WASHINGTON — Intermittent fasting, which many celebrities follow and champion publicly, could really be a cure for Type 2 diabetes.
Researchers with the Endocrine Society say patients who ate intermittently ended the need for painful insulin injections. Average blood sugar levels fell to less than 6.5 percent in a year — which doctors define as complete remission of diabetes.
Time-restricted eating (TRE) has become extremely fashionable, even for those who don’t have the metabolic disease. Celebs like Gisele Bundchen, Jennifer Aniston, and Scarlett Johansson go without food between certain hours or on specific days.
“Type 2 diabetes is not necessarily a permanent, lifelong disease. Diabetes remission is possible if patients lose weight by changing their diet and exercise habits,” says Dongbo Liu, PhD, of Hunan Agricultural University in Changsha in a media release.
The Chinese team put dozens of diabetics on an intermittent fasting program. After three months almost 90 percent were able to reduce their medication usage. Over half discontinued therapy and maintained the improvement for at least 12 months.
“Our research shows an intermittent fasting, Chinese Medical Nutrition Therapy (CMNT), can lead to diabetes remission in people with Type 2 diabetes, and these findings could have a major impact on the over 537 million adults worldwide who suffer from the disease,” Liu adds, who published the findings in the Journal of Clinical Endocrinology & Metabolism.
“Diabetes medications are costly and a barrier for many patients who are trying to effectively manage their diabetes. Our study saw medication costs decrease by 77% in people with diabetes after intermittent fasting.”
What makes intermittent fasting so healthy?
With intermittent fasting, dieters only eat during a small window during the day. They then fast for a certain number of hours each day or just eat one meal a couple days a week. Previous studies have shown that the popular diet can help the body burn fat, but others have found even more health benefits.
Researchers from the University of California, San Diego say when a group of mice restricted their eating to an eight-hour time period, their risk for the development, growth, and metastasis of breast cancer declined.
Time-restricted feeding is a variety of intermittent fasting in alignment with circadian rhythms. Study authors conclude it can help improve both metabolic health and tumor circadian rhythms in mice suffering from obesity-caused postmenopausal breast cancer.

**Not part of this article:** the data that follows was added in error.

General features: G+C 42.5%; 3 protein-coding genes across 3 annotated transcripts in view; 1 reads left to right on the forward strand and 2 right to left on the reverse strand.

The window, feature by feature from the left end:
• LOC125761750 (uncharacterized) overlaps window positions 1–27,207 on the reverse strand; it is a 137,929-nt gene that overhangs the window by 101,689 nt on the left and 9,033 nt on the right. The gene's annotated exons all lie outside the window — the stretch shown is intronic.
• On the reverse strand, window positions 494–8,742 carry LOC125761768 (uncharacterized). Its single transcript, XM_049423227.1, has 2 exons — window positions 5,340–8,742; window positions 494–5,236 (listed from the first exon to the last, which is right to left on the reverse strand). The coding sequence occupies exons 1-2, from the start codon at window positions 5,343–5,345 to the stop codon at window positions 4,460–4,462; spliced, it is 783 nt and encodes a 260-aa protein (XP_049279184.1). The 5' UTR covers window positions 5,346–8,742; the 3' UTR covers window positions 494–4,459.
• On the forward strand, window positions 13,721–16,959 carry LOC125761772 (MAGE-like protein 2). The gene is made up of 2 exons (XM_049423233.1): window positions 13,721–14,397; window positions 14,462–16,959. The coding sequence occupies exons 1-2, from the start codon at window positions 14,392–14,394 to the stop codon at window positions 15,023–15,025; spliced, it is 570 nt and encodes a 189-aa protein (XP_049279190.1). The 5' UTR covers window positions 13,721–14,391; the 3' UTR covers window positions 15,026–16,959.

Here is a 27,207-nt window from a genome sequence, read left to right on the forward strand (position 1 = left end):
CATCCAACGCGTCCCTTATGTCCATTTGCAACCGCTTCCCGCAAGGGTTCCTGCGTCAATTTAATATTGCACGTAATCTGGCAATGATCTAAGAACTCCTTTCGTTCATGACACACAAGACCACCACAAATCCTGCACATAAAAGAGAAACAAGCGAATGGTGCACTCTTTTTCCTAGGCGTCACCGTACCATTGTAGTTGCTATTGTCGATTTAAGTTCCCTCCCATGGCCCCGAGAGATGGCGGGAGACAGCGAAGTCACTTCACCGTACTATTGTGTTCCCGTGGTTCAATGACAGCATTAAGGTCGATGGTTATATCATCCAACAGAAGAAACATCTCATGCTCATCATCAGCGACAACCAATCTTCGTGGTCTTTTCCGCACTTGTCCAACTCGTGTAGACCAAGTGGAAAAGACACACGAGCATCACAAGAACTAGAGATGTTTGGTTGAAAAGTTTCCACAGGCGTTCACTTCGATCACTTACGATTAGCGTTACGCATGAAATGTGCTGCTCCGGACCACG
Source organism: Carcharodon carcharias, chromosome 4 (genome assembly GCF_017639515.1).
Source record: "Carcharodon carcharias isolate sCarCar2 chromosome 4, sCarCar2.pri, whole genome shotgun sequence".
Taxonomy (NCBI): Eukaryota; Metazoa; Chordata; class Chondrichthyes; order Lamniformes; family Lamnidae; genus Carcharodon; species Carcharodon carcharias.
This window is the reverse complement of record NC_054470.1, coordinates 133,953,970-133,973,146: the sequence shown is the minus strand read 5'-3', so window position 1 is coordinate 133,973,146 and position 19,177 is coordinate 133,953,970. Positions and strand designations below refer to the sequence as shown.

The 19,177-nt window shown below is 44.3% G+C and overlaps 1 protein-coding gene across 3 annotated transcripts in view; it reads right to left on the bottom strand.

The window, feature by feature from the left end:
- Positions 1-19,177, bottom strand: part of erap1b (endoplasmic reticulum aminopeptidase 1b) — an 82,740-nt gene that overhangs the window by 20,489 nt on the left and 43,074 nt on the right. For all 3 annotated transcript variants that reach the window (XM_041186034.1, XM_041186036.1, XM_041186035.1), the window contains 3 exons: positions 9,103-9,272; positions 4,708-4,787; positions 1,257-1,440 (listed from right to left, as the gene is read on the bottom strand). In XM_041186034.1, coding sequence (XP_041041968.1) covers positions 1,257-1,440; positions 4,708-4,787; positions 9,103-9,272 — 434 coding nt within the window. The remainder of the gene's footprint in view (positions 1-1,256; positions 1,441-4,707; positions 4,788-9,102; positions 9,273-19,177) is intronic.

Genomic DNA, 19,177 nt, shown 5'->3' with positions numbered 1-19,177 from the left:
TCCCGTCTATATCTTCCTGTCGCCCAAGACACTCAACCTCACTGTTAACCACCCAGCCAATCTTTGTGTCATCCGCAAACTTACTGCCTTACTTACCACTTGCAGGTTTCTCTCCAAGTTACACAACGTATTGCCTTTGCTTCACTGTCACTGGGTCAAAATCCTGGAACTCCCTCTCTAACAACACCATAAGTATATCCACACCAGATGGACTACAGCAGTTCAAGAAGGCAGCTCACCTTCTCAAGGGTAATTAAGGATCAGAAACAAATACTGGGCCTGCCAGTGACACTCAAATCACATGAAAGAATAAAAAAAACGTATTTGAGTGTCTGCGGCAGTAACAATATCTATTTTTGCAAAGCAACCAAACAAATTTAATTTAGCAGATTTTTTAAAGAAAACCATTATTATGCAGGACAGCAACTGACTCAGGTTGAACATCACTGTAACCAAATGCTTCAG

“Time-restricted eating has a positive effect on metabolic health and does not trigger the hunger and irritability that is associated with long-term fasting or calorie restriction,” says study first author Manasi Das, PhD.
Researchers from Baylor College of Medicine say not only can the gut microbiome influence heart health, how people eat can determine whether those organisms help or hurt blood pressure levels. When it comes to diet, their study finds intermittent fasting can actually reshape the gut health of people with hypertension.
“Taken together, the study shows for the first time that intermittent fasting can be beneficial in terms of reducing hypertension by reshaping the composition of gut microbiota in an animal model,” says Dr. David Durgan, an assistant professor of anesthesiology at Baylor. “Fasting schedules could one day help regulate the activity of gut microbial populations to naturally provide health benefits.”
A team from the Salk Institute for Biological Studies in California says an intermittent fasting diet could help protect older people from falls and other injuries by building up their muscles.
Professor Satchidananda Panda says the intermittent fasting diet enabled male mice to preserve and add muscle mass and improve muscle performance. Study authors did not observe the same effect in females.
“This was our first time studying female mice, and we weren’t sure what to expect,” adds Dr. Amandine Chaix, an assistant professor at the University of Utah. “We were surprised to find that, although the females on TRE were not protected from weight gain, they still showed metabolic benefits, including less-fatty livers and better-controlled blood sugar.”
South West News Service writer Mark Waghorn contributed to this report.